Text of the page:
Making it my own....
They say KTM's are race-ready, right out of the crate. Well, hogwash I
say. This is only true if you don't mind replacing banged up parts
every couple of races. Here are a few necessities for my kind of racing.
Pipe guard and skid plate: must have'em both. The pipe guard is an
Eline carbon fiber protector which is very strong and light. The skid
plate comes from
Enduro Engineering. KTM did a great job with the
water pump, placing it well out of trouble.
Next up: radiator protection. I chose Enduro Engineering's guards
because of the way they protect from side impacts. That's where most
of the beatings take place on radiators, and Enduro Engineering has
got it covered. The guards retain the stock radiator louvers.
Here's something you don't
want to see. That's the broken
end of a tap inside one of the
radiator mounting holes. The
Enduro Engineering guards
require the radiators to be
removed in order to install
them. KTM's threading of the
radiator mount holes bordered
on pathetic. The bolts would
not thread back in properly,
which is why I decided to clean
them up with the tap.
Apparently when the tap met
the frame (this is a blind hole),
the frame won out.
Once I ground out the broken tap
with a Dremel tool (and a very hard
coated grinding bit), I went straight
for the Heli-coil on both of the
mounting holes on that side of the
frame (the other side was much
Here's another interesting product I
tried for the first time: threaded
inserts for hand guards. The inside
ends of the handlebars are tapped
and the silver thingies are threaded
into the bar ends. The inserts came
Emig Racing, which also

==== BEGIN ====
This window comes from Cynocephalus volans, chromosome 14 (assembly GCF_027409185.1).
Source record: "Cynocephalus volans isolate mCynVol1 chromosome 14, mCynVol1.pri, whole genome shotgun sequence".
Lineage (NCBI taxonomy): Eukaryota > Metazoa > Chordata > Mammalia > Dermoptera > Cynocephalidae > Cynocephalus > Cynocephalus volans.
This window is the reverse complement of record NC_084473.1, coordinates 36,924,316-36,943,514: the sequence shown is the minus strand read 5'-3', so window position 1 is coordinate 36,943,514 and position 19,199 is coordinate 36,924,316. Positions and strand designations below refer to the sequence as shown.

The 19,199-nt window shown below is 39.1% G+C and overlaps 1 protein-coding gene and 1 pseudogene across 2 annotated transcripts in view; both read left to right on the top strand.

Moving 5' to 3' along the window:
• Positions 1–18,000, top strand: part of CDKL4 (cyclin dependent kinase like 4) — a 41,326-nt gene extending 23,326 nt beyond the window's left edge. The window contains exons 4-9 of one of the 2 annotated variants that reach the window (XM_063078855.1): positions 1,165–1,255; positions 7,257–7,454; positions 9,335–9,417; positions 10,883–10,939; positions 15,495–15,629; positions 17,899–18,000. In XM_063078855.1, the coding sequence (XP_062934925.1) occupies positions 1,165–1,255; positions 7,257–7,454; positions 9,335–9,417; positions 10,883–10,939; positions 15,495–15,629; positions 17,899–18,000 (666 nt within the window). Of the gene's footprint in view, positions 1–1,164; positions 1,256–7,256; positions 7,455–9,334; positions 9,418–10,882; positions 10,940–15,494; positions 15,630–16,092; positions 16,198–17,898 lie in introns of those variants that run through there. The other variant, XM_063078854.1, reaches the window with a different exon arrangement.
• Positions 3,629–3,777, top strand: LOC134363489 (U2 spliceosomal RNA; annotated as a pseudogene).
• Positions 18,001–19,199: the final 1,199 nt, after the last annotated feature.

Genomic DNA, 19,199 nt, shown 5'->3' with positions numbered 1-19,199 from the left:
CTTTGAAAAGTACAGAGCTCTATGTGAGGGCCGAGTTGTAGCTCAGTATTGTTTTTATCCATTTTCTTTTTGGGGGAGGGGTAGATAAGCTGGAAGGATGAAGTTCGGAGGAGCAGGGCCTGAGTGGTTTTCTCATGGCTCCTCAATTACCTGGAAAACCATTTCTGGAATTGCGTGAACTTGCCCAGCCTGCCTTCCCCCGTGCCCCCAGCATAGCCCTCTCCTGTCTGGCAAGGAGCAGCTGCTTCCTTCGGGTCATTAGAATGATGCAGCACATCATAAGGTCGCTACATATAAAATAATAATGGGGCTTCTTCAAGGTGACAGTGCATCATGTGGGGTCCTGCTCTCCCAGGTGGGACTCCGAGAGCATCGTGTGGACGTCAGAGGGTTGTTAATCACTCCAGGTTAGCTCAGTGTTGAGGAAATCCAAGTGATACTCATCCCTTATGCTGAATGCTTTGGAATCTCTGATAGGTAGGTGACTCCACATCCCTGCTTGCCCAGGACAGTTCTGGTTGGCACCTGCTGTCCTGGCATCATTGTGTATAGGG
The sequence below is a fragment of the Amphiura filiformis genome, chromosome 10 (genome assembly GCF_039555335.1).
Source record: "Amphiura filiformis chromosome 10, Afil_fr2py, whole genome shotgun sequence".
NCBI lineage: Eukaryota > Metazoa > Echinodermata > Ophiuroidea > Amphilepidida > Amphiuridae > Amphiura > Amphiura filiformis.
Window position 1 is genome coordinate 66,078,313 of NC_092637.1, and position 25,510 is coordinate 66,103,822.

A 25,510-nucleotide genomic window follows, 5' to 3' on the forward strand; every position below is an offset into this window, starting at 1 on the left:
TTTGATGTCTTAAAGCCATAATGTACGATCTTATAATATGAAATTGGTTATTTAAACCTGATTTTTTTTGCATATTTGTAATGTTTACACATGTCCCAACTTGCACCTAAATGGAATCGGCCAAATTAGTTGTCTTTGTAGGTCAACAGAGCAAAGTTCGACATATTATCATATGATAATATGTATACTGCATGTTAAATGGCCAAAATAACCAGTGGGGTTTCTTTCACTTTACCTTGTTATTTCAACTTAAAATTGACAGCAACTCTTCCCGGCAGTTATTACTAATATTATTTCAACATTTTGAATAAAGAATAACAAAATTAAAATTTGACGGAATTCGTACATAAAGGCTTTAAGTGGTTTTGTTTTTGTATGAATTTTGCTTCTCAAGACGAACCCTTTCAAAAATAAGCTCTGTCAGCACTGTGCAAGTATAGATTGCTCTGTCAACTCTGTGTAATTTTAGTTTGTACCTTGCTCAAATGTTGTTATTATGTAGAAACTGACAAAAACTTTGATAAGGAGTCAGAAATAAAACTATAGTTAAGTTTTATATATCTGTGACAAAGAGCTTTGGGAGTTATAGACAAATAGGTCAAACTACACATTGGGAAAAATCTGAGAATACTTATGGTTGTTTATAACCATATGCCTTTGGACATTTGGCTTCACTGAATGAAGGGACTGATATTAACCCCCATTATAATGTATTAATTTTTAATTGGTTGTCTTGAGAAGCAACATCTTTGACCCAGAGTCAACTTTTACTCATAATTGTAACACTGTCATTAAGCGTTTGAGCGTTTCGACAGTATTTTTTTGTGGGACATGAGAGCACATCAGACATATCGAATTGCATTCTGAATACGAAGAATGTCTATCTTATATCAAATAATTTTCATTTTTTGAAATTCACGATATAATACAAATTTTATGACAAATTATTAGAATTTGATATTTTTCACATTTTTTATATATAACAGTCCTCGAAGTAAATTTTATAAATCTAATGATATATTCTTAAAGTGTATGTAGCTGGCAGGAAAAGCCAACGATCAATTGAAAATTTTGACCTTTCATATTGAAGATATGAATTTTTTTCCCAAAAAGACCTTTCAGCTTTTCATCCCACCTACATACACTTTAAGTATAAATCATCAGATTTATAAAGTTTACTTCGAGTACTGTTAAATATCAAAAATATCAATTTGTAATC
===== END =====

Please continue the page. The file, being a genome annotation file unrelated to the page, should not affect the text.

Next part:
supplied the handlebar top clamp for
the Scotts Steering Damper and the
bolt-on steering damper tower.
The supplied tap cuts fairly
easily through aluminum bars.
A little red Loctite keeps the
insert in place. For the past 10
years or so I'd used hand guard
mounts that bolted directly to
the top triple clamp. I usually
had to buy a new top triple
clamp, however, because most
stock triple clamps these days
are not made to accept
clamp-mounted brackets for the
hand guards. I didn't really
mind, though, because usually
the aftermarket triple clamps
were of better quality than the
stockers. But KTM put some
nice ones on the 250EXC and I
saw no need to toss aside the
clamps just because I wanted
hand guards that never rotate
around the bars after a crash.
The threaded inserts are said to
greatly reduce these hand
guard rotations by keeping the
guards firmly planted to the
handlebars. They've worked as
well as advertised.
Enduro Engineering clutch slave
cylinder guard. These types of
guards have been part of every KTM
I've owned. Enduro Engineering
made them just a little better by
including a metal piece that runs
above the countershaft sprocket. No
mud buildup from the stock plastic
guard - that's a good thing.
And of course, no bike of mine
would be complete without a
Scotts steering damper. I can't
count the number of times
these things have save me from
I decided to go with a bolt-on tower
this time. Never had much luck with
these on past bikes, but this one,
from Emig Racing, was much better.
It did come loose once, but it does
stay put fairly well.
The handlebar clamp is also
from Emig Racing. It comes
with four different sets of
damper mounting holes for
various bar clamp positions.
The Scotts shark fin rear brake rotor
protector. It's the best there is.